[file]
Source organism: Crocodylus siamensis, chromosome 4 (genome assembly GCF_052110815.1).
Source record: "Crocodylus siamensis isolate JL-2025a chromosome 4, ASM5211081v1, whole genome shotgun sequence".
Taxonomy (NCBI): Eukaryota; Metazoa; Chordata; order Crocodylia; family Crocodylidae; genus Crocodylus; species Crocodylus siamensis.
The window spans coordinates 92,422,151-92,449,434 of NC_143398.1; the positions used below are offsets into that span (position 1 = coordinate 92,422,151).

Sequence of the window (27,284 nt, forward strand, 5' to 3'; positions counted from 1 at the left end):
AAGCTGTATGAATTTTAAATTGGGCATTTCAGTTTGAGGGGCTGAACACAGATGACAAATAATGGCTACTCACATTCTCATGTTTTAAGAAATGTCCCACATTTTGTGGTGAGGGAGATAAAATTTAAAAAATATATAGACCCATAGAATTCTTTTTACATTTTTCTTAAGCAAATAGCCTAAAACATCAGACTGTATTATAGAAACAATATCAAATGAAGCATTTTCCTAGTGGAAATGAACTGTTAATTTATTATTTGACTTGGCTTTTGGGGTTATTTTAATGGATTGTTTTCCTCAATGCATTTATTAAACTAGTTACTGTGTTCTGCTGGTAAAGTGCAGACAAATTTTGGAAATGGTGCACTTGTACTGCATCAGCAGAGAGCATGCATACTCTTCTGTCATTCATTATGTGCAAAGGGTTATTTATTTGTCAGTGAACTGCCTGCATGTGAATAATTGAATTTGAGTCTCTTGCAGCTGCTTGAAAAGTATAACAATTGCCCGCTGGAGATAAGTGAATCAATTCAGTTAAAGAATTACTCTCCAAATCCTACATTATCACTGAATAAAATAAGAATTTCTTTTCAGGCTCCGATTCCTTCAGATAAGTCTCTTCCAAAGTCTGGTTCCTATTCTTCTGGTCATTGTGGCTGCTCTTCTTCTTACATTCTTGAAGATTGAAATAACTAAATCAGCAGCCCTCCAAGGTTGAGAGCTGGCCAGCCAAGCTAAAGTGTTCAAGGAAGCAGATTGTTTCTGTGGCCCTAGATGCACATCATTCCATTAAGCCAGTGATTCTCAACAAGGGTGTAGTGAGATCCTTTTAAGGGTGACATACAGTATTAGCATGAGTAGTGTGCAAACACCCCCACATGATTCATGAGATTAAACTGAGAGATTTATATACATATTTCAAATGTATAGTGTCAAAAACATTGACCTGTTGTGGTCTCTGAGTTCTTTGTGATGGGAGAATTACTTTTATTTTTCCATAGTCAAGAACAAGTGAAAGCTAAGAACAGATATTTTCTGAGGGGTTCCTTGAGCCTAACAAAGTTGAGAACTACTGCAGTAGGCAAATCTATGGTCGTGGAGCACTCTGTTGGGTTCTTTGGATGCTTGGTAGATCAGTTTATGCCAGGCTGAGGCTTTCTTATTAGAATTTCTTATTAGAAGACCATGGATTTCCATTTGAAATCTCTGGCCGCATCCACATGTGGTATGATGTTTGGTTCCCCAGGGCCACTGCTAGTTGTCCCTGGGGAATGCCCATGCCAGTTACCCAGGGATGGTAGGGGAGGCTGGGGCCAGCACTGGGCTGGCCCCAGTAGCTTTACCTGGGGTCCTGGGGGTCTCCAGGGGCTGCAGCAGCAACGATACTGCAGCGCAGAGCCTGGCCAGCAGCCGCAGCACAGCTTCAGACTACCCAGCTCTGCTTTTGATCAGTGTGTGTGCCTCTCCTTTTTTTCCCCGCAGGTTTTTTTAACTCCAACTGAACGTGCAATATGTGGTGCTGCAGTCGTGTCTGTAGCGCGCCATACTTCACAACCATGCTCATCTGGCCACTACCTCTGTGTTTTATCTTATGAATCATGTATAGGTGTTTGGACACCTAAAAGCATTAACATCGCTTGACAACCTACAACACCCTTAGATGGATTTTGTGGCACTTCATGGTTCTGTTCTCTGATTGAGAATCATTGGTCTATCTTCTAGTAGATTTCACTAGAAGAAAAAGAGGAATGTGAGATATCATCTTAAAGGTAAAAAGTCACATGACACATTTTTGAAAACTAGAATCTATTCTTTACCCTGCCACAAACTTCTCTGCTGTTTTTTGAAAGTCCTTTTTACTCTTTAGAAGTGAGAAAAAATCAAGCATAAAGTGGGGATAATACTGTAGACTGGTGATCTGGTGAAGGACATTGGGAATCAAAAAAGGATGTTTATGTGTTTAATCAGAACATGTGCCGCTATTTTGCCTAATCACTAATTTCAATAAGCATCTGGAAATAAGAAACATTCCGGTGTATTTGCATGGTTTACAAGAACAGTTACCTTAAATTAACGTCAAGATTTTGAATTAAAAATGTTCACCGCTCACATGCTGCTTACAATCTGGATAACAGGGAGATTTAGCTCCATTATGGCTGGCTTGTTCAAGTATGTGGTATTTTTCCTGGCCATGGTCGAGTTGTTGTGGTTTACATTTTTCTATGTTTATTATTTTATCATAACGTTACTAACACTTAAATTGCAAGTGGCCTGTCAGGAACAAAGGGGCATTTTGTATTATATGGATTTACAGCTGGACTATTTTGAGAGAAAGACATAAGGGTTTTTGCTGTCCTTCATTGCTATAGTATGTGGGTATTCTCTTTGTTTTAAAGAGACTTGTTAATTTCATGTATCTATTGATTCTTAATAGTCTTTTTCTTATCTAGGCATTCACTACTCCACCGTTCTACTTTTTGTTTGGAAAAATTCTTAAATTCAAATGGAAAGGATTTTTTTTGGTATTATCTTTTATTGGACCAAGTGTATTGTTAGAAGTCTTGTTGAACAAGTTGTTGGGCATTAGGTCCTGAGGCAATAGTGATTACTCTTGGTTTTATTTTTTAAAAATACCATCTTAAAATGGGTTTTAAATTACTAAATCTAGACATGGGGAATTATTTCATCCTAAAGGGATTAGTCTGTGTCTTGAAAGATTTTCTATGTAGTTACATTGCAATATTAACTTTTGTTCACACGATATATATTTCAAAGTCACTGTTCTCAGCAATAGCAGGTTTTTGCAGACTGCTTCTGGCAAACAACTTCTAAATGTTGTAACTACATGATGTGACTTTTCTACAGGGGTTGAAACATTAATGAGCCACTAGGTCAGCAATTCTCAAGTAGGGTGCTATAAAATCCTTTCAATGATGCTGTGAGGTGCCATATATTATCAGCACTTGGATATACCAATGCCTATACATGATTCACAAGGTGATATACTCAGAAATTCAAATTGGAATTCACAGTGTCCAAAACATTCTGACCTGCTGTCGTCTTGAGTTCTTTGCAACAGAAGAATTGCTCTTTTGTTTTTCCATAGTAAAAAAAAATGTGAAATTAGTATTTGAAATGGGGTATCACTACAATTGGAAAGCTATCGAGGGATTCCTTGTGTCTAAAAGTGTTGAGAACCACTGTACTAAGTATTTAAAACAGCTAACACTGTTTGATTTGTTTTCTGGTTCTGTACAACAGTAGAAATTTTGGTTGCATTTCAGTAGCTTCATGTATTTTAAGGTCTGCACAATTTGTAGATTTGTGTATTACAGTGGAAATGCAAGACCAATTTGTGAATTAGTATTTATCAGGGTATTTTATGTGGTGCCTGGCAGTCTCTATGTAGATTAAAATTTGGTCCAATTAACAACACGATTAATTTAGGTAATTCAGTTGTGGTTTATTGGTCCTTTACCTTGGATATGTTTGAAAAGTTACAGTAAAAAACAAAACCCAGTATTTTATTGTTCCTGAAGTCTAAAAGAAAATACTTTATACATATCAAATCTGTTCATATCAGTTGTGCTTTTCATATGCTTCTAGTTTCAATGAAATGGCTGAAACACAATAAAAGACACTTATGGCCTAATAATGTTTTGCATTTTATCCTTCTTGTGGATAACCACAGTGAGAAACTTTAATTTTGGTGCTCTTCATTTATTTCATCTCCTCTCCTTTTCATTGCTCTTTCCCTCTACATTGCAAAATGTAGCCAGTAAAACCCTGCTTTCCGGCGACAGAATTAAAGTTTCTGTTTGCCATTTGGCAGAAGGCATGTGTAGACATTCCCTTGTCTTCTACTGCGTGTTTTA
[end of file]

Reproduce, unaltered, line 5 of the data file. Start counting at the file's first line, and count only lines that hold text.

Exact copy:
Sequence of the window (27,284 nt, forward strand, 5' to 3'; positions counted from 1 at the left end):